If you want a rudder, cut out and hinge the rudder to the vertical stabilizer. And add the control horn to the rudder -- goes on the left side. Attaching the vertical stabilizer to the fuselage is a weak point in this design. For both prototypes, I added short lengths of round toothpicks -- half into the vertical stabilizer and half into the top of the fuselage -- and this strengthened the attachment nicely.

All of the pushrods are 0.039 in (1 mm) wire. To reduce flex for the elevator and (optional) rudder pushrods, there are two standoffs that glue into the fuselage sides as marked on the plans. There are some commercially-available pushrod supports that would work well; I chose to 3D print some supports (files attached).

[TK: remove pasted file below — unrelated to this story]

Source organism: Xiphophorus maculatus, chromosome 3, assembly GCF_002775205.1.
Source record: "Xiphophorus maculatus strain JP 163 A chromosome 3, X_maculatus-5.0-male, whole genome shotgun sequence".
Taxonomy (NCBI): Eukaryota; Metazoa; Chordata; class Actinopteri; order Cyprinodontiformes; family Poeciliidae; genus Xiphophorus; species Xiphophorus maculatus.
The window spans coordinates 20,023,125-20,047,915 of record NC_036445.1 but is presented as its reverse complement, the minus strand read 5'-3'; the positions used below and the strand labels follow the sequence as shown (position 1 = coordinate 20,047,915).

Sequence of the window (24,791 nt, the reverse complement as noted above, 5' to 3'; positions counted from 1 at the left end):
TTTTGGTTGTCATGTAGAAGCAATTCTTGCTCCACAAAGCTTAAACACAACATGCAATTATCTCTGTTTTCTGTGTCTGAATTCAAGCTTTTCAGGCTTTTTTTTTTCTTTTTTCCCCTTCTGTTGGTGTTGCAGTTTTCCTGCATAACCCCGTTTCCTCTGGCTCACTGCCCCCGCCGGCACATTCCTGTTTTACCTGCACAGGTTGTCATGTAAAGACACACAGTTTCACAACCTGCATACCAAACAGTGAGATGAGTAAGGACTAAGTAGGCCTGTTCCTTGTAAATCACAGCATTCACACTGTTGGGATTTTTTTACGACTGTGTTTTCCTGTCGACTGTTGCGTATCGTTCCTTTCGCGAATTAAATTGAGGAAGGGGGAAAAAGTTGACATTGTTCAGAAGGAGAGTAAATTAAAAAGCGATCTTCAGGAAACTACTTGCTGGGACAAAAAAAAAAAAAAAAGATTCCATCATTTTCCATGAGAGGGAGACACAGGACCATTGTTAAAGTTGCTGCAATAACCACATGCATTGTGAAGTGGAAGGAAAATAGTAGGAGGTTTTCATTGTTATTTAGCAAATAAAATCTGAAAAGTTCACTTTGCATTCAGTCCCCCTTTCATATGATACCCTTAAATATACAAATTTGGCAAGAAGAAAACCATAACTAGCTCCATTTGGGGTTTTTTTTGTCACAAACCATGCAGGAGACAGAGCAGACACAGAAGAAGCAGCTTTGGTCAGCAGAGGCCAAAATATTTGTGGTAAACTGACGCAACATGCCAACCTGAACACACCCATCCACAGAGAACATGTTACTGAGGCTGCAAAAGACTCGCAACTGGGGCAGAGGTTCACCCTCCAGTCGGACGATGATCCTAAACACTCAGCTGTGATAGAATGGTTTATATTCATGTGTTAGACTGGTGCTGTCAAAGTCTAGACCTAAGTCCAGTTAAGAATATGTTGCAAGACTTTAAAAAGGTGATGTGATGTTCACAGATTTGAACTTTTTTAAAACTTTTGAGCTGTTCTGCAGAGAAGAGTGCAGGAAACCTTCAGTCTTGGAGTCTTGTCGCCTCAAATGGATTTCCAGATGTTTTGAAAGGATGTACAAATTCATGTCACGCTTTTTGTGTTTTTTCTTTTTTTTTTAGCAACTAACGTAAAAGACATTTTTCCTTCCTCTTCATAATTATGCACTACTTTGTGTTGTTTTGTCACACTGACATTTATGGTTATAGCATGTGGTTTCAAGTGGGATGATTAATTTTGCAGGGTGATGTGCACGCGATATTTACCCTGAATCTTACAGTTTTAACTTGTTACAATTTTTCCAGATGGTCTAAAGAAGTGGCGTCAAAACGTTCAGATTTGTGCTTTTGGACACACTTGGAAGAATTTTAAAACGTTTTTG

Aug 17, 2019, 06:49 PM
Jer. 29:11
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Kits


Kits include four cut sheets of Model Plane Foam, three hotwire sheets of 1 in foam, and some small 3D printed parts. Kits are for $35. Send me a PM to order.

Kits are shipped in a box 36 in x 12 in x 3 in that weights 1lb 6 oz. USPS Priority Mail 2 Day should be $14.10.

3D printed tools are $2 each: corner sanding tool, KF airfoil tool, round edge sanding tool, and/or bevel cutting tool.
Aug 17, 2019, 06:51 PM
Jer. 29:11
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After reviewing similar models, I upgraded the spar to a 5 mm carbon fiber tube. The CAD file and PDF plans in the first post have not been updated yet. I'll update this post when they are.

28 Sep: Updated the CAD and PDF plans in the first post to the larger spar.
Last edited by jeffsch; Sep 28, 2019 at 10:53 AM.
Sep 03, 2019, 04:28 PM
Registered User